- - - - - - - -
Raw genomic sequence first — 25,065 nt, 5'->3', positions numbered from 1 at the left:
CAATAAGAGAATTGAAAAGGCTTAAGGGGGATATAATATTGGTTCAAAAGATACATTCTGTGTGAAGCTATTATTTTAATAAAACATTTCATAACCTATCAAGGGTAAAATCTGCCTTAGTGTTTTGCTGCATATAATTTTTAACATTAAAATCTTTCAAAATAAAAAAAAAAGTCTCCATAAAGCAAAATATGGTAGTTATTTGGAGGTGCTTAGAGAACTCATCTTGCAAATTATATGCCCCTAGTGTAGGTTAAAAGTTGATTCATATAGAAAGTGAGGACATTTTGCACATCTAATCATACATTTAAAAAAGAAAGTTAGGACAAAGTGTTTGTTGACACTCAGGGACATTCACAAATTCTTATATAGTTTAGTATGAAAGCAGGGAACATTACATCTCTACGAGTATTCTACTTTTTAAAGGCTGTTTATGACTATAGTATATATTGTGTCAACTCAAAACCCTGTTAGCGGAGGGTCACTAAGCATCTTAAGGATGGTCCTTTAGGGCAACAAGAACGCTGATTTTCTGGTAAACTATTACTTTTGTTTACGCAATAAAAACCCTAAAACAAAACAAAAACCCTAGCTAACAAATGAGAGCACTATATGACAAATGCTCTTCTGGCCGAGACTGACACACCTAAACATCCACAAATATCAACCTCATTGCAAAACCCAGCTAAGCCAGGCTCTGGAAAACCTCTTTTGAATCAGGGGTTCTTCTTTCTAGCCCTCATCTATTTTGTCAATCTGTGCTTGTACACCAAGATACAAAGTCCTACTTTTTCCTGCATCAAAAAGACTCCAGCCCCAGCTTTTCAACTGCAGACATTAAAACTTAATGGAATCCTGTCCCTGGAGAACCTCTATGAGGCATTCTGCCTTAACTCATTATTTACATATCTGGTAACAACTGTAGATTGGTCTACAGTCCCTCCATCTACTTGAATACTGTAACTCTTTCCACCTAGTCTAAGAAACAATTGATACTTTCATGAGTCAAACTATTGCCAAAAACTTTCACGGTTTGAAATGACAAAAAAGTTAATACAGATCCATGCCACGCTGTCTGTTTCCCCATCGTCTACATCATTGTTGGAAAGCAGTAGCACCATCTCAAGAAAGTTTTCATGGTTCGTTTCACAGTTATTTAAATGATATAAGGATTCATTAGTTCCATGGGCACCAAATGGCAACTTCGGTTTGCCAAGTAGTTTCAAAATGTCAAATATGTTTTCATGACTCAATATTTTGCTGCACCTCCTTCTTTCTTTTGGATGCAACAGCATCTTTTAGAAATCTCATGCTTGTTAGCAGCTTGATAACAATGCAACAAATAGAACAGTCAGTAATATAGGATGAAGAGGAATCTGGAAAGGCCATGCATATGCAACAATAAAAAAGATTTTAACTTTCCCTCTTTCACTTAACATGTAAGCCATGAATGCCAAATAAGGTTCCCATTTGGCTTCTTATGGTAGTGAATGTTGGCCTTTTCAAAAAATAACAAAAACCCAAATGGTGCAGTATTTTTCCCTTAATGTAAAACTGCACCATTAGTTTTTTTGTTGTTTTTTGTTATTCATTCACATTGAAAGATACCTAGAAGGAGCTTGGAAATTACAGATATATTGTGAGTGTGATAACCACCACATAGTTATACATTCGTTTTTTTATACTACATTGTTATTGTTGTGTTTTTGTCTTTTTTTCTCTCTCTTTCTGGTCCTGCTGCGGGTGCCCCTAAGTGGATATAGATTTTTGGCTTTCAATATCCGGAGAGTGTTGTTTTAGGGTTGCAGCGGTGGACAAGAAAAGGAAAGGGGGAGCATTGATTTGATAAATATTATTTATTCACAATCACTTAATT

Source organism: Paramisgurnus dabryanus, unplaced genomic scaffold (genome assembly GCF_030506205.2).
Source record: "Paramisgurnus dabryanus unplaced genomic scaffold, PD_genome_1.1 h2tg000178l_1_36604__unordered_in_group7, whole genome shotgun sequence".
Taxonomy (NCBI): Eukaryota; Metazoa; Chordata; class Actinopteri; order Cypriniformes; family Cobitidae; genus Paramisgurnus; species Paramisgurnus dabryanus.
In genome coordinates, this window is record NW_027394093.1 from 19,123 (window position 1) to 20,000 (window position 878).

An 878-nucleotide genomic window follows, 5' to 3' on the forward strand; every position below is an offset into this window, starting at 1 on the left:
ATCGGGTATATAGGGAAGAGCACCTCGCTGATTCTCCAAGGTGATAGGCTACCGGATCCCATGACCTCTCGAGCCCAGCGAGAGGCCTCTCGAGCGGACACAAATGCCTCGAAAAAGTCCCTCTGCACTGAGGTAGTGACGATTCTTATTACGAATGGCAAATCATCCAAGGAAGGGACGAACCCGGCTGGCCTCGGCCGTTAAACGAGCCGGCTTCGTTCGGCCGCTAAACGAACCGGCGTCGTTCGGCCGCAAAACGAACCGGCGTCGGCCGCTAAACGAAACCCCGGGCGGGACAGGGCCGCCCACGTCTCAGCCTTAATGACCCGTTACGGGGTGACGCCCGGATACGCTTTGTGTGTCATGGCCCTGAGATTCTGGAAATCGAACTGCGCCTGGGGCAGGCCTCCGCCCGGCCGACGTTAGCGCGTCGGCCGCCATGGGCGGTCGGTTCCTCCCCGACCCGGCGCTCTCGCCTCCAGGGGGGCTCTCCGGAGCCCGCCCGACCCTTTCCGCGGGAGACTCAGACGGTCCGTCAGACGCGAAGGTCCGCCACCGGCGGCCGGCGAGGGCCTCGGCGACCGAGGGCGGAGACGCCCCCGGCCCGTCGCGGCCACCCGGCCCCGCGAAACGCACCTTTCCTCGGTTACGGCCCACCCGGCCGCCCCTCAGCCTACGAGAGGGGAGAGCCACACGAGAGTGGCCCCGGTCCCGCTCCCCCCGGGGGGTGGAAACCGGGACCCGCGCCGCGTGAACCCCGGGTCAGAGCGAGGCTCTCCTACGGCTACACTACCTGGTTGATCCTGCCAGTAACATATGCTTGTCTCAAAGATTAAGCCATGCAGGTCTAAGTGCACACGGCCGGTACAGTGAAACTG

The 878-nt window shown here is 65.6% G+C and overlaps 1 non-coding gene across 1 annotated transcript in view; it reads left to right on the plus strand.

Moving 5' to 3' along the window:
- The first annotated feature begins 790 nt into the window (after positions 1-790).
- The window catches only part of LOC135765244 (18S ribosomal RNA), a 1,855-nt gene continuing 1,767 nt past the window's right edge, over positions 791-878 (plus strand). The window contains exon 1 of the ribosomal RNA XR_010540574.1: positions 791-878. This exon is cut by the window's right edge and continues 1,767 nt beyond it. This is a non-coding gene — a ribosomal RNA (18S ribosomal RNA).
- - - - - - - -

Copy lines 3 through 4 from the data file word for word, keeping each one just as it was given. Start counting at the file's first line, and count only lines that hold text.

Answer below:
Source organism: Paramisgurnus dabryanus, unplaced genomic scaffold (genome assembly GCF_030506205.2).
Source record: "Paramisgurnus dabryanus unplaced genomic scaffold, PD_genome_1.1 h2tg000178l_1_36604__unordered_in_group7, whole genome shotgun sequence".